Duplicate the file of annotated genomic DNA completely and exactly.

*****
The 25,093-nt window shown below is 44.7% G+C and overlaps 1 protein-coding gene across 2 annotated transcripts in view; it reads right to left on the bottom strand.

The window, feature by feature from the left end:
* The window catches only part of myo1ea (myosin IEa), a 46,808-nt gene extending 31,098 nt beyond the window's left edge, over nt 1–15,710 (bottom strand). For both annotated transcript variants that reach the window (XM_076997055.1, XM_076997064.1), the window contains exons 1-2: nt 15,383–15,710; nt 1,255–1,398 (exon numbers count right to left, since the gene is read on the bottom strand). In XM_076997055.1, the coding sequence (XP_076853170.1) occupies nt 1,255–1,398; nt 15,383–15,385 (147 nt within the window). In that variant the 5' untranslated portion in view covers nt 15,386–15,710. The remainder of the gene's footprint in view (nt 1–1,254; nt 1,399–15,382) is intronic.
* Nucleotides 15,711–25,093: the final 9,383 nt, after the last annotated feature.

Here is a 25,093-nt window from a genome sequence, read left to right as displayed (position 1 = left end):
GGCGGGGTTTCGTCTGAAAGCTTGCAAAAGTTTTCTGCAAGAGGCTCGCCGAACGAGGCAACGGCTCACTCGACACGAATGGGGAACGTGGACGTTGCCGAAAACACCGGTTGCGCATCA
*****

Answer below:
The 25,093-nt window shown below is 44.7% G+C and overlaps 1 protein-coding gene across 2 annotated transcripts in view; it reads right to left on the bottom strand.

The window, feature by feature from the left end:
* The window catches only part of myo1ea (myosin IEa), a 46,808-nt gene extending 31,098 nt beyond the window's left edge, over nt 1–15,710 (bottom strand). For both annotated transcript variants that reach the window (XM_076997055.1, XM_076997064.1), the window contains exons 1-2: nt 15,383–15,710; nt 1,255–1,398 (exon numbers count right to left, since the gene is read on the bottom strand). In XM_076997055.1, the coding sequence (XP_076853170.1) occupies nt 1,255–1,398; nt 15,383–15,385 (147 nt within the window). In that variant the 5' untranslated portion in view covers nt 15,386–15,710. The remainder of the gene's footprint in view (nt 1–1,254; nt 1,399–15,382) is intronic.
* Nucleotides 15,711–25,093: the final 9,383 nt, after the last annotated feature.

Here is a 25,093-nt window from a genome sequence, read left to right as displayed (position 1 = left end):
GGCGGGGTTTCGTCTGAAAGCTTGCAAAAGTTTTCTGCAAGAGGCTCGCCGAACGAGGCAACGGCTCACTCGACACGAATGGGGAACGTGGACGTTGCCGAAAACACCGGTTGCGCATCA